2 diners in Japan arrested for dipping their chopsticks into restaurant’s communal container

2 diners in Japan arrested for dipping their chopsticks into restaurant’s communal container2 diners in Japan arrested for dipping their chopsticks into restaurant’s communal container
Michelle De Pacina
April 5, 2023
Police in Japan have arrested two men accused of contaminating a communal container of pickled ginger at a popular beef bowl restaurant chain as part of a prank.
On Sept. 29, 2022, Toshihide Oka, 34, recorded Ryu Shimazu, 35, shoveling pickled ginger from a condiment container in a Yoshinoya restaurant in the Suminoe district of Osaka.
In the video, which was widely shared on social media, Shimazu can be seen using chopsticks that he had eaten with to take some of the toppings from a container, where customers are supposed to use an attached serving utensil.
The video resurfaced in February when a customer notified the chain restaurant about the prank. 
Yoshinoya reported the incident to police and temporarily closed to discard all of its ginger and clean its containers.
The chain, which operates more than 1,100 restaurants nationwide, is known for its “low-priced and quick” specialties, including gyudon, a soy sauce-flavored beef and onion bowl accompanied with rice. 
In a statement, Yoshinoya Holdings Co. said it is a “source of great regret that this has become news that calls into question the safety and security of eating out in general.” 
Shimazu was arrested on March 9 and Oka was arrested this week on suspicion of obstructing business and destroying property, according to officials.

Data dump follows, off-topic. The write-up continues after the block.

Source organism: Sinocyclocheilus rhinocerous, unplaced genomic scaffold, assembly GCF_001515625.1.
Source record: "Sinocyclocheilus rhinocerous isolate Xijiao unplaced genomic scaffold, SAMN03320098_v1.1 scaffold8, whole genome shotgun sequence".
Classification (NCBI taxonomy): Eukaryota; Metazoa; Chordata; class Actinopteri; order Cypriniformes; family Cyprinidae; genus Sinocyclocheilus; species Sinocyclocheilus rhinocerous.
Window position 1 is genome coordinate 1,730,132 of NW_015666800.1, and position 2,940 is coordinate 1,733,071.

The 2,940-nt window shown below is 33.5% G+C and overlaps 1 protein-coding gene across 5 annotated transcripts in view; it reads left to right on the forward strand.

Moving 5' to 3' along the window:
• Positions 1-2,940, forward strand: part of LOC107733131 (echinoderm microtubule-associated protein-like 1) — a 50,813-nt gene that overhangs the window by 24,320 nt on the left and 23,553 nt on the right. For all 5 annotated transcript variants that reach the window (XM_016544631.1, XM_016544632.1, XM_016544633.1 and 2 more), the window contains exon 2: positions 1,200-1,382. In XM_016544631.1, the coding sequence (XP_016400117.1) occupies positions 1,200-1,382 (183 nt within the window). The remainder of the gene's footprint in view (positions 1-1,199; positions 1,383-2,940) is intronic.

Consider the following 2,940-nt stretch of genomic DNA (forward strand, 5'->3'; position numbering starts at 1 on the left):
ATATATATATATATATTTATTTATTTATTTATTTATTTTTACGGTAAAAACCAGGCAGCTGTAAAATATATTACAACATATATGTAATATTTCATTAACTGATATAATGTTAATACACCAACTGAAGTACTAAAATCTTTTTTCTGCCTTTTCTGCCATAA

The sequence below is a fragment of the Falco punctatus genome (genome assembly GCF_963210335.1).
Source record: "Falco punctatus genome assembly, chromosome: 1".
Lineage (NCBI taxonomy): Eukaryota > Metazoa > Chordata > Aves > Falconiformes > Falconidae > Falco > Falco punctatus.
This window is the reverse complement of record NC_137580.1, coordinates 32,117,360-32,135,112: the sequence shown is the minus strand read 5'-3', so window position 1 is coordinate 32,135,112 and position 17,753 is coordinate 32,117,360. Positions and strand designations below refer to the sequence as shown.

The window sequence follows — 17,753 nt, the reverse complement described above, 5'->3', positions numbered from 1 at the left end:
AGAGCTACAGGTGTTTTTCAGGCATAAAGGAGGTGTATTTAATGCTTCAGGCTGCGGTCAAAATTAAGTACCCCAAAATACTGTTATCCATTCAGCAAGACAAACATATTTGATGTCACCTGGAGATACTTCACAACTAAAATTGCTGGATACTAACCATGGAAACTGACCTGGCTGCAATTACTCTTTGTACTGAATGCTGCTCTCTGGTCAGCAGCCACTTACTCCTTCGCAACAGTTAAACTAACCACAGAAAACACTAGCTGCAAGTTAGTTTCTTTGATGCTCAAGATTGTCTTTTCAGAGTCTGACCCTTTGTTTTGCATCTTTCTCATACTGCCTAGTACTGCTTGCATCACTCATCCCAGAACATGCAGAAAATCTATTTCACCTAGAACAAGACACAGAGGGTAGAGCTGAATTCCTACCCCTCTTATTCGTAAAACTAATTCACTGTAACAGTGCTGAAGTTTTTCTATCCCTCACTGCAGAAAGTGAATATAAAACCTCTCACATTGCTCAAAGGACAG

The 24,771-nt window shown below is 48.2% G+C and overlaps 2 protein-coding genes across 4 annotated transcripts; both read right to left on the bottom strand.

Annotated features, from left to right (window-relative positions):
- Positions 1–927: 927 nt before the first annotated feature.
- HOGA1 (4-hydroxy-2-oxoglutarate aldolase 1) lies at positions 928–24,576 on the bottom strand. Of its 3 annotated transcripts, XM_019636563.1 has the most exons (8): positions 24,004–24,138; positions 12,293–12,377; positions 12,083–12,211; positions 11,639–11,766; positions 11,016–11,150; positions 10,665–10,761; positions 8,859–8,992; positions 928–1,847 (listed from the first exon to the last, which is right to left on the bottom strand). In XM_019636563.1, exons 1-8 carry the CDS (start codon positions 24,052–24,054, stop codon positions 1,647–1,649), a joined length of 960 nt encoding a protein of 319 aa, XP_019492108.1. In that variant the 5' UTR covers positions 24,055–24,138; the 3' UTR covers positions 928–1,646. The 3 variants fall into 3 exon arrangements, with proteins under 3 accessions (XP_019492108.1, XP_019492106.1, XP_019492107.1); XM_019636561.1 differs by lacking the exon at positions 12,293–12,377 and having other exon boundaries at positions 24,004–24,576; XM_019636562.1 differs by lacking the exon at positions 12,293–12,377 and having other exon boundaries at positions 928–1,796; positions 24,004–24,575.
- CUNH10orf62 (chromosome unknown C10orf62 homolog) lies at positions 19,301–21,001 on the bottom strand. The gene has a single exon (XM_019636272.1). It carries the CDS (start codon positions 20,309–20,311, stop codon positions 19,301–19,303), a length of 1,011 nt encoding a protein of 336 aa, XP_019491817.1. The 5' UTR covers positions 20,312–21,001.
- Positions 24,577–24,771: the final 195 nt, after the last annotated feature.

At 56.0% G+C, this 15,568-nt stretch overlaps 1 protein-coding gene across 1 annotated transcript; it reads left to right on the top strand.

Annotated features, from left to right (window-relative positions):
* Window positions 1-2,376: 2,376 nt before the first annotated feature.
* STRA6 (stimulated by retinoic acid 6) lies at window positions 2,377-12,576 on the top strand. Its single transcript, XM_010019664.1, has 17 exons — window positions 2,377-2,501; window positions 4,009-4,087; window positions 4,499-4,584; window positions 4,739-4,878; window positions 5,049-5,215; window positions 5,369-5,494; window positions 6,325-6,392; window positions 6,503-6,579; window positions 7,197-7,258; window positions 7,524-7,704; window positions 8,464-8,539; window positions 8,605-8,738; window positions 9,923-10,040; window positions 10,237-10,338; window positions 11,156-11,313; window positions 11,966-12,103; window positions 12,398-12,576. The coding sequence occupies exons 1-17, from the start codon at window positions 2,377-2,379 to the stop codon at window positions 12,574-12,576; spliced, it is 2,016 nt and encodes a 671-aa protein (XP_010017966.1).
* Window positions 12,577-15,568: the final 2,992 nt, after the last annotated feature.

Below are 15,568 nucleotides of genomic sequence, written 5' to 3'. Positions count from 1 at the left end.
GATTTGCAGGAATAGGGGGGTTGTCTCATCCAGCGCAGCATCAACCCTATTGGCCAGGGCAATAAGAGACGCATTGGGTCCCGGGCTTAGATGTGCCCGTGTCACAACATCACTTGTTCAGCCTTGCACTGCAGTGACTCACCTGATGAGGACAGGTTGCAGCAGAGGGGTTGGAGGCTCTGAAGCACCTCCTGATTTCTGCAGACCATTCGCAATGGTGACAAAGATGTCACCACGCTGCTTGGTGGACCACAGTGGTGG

The pair has reportedly admitted to the charges against them. 
“I wanted to make everyone laugh,” Shimazu told police.
“I asked Shimazu to do something funny. I wanted to show it to everyone because I thought it was funny,” Oka was quoted as saying, adding that they had nothing against the restaurant.
If the men are convicted, they could face up to three years in prison and a fine of up to 500,000 yen (approximately $3,800) for obstructing business and up to three years’ imprisonment and a fine of up to 300,000 yen (approximately $2,280) for property destruction.
The arrests come at a time when conveyor belt sushi restaurants are dealing with the aftermath of the “sushi terrorism” trend, where individuals film themselves purposely tampering with food or utensils. 
Last month, police arrested three suspects on suspicion of obstructing the operation of a conveyor belt sushi restaurant. Their actions led affected restaurants to deal with customer complaints and conduct additional cleaning.
The viral pranks have prompted many of the rotating kaiten-style restaurants to make changes to protect their businesses, such as suspending conveyor belts and installing AI-operated cameras to monitor customer misbehavior.
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